by Louise Glück
Even now this landscape is assembling.
The hills darken. The oxen
Sleep in their blue yoke,
The fields having been
Picked clean, the sheaves
Bound evenly and piled at the roadside
Among cinquefoil, as the toothed moon rises:
This is the barrenness
Of harvest or pestilence
And the wife leaning out the window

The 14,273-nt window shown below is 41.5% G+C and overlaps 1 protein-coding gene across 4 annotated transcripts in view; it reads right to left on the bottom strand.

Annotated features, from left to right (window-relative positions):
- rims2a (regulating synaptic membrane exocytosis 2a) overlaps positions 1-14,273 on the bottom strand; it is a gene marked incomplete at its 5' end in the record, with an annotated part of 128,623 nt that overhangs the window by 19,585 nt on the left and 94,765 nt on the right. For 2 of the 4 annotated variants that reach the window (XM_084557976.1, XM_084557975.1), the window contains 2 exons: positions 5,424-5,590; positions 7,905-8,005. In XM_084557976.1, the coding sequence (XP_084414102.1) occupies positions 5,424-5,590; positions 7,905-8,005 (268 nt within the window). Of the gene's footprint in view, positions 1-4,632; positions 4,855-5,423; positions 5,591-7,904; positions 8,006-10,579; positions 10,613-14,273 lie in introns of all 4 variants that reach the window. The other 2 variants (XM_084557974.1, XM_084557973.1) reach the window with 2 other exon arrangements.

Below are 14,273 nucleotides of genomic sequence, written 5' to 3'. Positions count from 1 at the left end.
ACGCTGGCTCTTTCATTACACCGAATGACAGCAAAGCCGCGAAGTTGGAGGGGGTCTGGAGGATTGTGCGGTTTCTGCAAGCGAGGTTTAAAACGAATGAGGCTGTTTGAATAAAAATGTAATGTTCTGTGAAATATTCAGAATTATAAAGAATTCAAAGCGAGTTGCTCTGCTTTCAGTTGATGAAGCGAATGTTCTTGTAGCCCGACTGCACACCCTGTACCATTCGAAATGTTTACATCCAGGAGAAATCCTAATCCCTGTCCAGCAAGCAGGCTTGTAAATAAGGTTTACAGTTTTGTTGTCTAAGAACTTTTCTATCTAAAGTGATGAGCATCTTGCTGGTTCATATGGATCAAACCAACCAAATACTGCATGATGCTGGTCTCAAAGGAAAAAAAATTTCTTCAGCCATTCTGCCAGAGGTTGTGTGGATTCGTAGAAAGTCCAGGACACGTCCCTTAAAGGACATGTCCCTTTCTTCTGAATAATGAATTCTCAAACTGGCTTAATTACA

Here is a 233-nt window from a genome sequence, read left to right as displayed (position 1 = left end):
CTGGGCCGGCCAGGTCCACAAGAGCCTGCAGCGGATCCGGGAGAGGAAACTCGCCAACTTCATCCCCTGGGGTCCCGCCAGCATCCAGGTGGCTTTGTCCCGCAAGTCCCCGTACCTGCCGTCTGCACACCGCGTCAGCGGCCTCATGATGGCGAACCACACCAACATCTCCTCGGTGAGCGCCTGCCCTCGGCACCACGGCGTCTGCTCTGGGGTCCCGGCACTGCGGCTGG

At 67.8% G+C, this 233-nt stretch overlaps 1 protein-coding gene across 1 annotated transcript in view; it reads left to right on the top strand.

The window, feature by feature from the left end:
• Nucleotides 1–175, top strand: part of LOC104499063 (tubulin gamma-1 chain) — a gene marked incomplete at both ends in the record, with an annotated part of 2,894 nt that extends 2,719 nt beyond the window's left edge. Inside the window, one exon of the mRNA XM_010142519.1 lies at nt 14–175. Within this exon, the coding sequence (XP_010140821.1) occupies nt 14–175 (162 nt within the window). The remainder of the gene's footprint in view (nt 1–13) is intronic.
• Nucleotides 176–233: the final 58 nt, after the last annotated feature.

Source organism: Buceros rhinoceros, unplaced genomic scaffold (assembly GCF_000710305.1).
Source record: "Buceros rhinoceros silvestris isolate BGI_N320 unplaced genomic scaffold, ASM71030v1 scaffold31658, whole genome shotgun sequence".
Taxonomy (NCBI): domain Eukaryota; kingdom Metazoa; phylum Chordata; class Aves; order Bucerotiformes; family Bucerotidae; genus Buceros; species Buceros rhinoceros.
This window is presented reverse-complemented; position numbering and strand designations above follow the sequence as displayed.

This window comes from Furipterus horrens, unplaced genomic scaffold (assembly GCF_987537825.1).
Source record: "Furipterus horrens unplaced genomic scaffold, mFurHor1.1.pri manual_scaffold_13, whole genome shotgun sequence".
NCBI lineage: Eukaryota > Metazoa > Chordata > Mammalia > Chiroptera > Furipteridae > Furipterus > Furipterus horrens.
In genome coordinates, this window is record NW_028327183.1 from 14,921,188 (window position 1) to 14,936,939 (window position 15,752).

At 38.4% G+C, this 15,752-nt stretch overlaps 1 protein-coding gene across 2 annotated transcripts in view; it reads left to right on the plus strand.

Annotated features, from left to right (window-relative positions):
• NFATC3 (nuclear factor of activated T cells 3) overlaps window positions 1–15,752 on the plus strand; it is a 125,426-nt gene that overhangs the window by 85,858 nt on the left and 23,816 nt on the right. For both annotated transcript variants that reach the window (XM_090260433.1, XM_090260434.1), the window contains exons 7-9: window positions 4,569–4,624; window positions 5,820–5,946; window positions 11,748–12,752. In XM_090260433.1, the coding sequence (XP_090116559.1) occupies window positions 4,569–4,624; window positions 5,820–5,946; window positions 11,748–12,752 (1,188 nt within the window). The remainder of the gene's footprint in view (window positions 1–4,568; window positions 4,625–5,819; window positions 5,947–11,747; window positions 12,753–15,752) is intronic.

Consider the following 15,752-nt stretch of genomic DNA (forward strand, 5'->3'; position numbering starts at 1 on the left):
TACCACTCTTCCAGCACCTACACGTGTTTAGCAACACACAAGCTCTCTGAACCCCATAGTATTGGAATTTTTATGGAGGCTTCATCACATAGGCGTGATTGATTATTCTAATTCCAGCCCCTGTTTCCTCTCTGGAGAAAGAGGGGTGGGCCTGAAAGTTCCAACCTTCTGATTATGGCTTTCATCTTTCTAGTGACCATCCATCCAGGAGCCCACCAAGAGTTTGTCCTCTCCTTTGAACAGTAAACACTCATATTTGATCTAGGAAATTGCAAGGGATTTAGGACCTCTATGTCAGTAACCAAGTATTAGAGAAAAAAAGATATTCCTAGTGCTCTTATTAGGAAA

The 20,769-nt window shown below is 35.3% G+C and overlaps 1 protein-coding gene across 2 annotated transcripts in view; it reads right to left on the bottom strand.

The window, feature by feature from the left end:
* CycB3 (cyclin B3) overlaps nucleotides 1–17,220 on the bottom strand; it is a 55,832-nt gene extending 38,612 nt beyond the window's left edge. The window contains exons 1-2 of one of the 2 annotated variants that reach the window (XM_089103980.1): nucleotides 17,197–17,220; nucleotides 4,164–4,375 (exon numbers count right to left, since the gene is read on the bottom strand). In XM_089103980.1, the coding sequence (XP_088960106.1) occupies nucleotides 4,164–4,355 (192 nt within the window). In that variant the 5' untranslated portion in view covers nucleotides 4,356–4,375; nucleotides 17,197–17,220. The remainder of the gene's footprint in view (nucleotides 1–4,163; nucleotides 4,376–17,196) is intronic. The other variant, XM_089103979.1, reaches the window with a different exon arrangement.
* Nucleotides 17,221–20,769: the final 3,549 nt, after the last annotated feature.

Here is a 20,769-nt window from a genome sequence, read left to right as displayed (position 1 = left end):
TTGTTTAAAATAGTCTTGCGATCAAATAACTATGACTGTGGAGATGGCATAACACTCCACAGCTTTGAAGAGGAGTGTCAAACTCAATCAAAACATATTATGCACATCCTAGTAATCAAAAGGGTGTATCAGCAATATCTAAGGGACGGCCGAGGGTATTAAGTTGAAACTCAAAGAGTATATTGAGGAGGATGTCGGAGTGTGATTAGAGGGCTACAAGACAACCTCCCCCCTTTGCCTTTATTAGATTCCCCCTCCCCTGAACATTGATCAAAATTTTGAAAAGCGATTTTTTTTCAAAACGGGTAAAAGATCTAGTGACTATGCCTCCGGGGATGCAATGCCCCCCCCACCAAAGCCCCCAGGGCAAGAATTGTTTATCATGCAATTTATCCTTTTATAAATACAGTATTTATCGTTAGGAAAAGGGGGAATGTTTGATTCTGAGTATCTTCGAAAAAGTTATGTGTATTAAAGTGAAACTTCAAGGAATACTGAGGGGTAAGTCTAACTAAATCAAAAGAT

With her hand extended, as in payment,
And the seeds
Distinct, gold, calling
Come here, little one
And the soul creeps out of the tree.
One fall, while teaching at a girl's high school in Taipei, I decided to have students memorize and recite this poem. Two years later when I returned to teach another term, some of the students ran up to recite it in its entirety. Glück's words seem to just fall into place.